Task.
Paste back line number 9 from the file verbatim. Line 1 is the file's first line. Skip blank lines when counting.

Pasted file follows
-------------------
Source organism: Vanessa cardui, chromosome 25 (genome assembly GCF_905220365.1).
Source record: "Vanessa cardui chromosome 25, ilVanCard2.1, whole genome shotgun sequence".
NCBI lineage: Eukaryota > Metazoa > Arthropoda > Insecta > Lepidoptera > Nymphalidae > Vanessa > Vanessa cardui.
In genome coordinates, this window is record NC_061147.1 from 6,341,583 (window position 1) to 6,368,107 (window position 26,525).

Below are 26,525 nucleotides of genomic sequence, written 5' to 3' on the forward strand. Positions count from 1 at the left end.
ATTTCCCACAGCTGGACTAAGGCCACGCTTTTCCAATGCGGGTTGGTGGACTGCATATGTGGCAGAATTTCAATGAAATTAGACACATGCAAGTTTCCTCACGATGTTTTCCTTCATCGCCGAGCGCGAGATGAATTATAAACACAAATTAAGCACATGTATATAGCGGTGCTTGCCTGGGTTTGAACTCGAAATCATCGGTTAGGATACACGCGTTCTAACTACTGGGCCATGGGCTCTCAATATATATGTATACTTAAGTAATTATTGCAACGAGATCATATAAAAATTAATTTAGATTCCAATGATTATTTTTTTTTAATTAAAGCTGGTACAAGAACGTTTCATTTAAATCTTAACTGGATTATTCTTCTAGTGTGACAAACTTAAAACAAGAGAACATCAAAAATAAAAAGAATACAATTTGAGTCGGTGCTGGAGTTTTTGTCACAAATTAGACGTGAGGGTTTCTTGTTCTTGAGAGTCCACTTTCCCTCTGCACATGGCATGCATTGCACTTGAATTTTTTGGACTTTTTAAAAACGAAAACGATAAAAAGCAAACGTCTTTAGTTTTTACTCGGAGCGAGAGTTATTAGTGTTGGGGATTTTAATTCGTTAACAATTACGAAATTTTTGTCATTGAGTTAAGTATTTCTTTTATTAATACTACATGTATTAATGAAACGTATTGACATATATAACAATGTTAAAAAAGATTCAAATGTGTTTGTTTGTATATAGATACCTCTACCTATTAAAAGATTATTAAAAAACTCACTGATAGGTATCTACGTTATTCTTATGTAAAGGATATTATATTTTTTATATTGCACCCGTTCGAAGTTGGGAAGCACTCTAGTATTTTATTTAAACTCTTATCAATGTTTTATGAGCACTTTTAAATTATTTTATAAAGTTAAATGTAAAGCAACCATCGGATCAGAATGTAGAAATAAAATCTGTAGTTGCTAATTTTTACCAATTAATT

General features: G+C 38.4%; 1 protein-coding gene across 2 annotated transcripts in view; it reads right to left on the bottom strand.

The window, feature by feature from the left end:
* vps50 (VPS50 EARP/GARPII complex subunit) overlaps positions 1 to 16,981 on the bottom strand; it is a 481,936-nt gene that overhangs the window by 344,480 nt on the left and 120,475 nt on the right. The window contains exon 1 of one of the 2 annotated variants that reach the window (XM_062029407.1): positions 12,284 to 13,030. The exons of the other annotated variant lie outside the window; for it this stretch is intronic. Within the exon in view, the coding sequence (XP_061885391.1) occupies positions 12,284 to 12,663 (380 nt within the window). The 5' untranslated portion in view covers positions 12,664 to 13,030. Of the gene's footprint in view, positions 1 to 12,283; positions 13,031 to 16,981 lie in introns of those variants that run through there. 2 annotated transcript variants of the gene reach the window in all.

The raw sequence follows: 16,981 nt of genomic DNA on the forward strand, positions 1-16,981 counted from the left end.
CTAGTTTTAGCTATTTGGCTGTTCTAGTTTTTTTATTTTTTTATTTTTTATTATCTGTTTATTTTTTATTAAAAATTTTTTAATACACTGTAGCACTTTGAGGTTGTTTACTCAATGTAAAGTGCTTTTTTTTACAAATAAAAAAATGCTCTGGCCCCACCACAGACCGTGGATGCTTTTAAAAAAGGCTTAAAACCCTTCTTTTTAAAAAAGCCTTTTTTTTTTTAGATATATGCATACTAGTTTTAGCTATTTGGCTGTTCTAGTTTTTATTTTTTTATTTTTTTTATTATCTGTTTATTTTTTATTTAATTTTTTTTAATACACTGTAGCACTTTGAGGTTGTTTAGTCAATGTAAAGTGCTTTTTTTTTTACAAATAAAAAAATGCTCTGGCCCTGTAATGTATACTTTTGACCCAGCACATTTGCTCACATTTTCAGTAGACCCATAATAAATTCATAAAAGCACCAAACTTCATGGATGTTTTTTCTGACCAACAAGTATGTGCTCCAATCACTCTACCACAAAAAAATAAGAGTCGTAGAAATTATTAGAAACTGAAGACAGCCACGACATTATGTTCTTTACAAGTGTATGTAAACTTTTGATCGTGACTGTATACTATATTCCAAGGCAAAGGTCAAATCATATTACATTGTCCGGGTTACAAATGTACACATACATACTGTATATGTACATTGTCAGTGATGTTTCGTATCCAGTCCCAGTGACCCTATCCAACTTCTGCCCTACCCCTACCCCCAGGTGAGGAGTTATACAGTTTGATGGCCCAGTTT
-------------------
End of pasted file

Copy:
* vps50 (VPS50 EARP/GARPII complex subunit) overlaps positions 1 to 16,981 on the bottom strand; it is a 481,936-nt gene that overhangs the window by 344,480 nt on the left and 120,475 nt on the right. The window contains exon 1 of one of the 2 annotated variants that reach the window (XM_062029407.1): positions 12,284 to 13,030. The exons of the other annotated variant lie outside the window; for it this stretch is intronic. Within the exon in view, the coding sequence (XP_061885391.1) occupies positions 12,284 to 12,663 (380 nt within the window). The 5' untranslated portion in view covers positions 12,664 to 13,030. Of the gene's footprint in view, positions 1 to 12,283; positions 13,031 to 16,981 lie in introns of those variants that run through there. 2 annotated transcript variants of the gene reach the window in all.